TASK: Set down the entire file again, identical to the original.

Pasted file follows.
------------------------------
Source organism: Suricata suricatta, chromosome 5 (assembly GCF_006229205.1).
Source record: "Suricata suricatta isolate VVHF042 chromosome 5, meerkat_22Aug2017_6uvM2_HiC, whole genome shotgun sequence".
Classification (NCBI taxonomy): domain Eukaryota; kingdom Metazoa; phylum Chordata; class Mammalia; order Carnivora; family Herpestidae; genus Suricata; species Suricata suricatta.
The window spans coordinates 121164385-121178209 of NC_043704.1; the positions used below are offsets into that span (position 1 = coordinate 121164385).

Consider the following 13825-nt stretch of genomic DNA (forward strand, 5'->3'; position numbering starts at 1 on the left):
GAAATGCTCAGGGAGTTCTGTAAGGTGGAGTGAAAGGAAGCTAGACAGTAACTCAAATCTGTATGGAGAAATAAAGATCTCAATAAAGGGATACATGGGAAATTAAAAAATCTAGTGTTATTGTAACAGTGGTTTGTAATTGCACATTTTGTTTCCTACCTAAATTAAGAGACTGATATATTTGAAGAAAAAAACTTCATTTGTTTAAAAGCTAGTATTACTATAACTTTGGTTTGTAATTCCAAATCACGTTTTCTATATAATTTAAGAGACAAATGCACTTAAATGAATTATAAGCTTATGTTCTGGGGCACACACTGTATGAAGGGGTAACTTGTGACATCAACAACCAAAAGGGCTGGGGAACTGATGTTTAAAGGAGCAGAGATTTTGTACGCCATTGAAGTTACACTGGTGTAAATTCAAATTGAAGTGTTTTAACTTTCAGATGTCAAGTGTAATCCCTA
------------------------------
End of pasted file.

Source organism: Suricata suricatta, chromosome 5 (assembly GCF_006229205.1).
Source record: "Suricata suricatta isolate VVHF042 chromosome 5, meerkat_22Aug2017_6uvM2_HiC, whole genome shotgun sequence".
Classification (NCBI taxonomy): domain Eukaryota; kingdom Metazoa; phylum Chordata; class Mammalia; order Carnivora; family Herpestidae; genus Suricata; species Suricata suricatta.
The window spans coordinates 121164385-121178209 of NC_043704.1; the positions used below are offsets into that span (position 1 = coordinate 121164385).

Consider the following 13825-nt stretch of genomic DNA (forward strand, 5'->3'; position numbering starts at 1 on the left):
GAAATGCTCAGGGAGTTCTGTAAGGTGGAGTGAAAGGAAGCTAGACAGTAACTCAAATCTGTATGGAGAAATAAAGATCTCAATAAAGGGATACATGGGAAATTAAAAAATCTAGTGTTATTGTAACAGTGGTTTGTAATTGCACATTTTGTTTCCTACCTAAATTAAGAGACTGATATATTTGAAGAAAAAAACTTCATTTGTTTAAAAGCTAGTATTACTATAACTTTGGTTTGTAATTCCAAATCACGTTTTCTATATAATTTAAGAGACAAATGCACTTAAATGAATTATAAGCTTATGTTCTGGGGCACACACTGTATGAAGGGGTAACTTGTGACATCAACAACCAAAAGGGCTGGGGAACTGATGTTTAAAGGAGCAGAGATTTTGTACGCCATTGAAGTTACACTGGTGTAAATTCAAATTGAAGTGTTTTAACTTTCAGATGTCAAGTGTAATCCCTA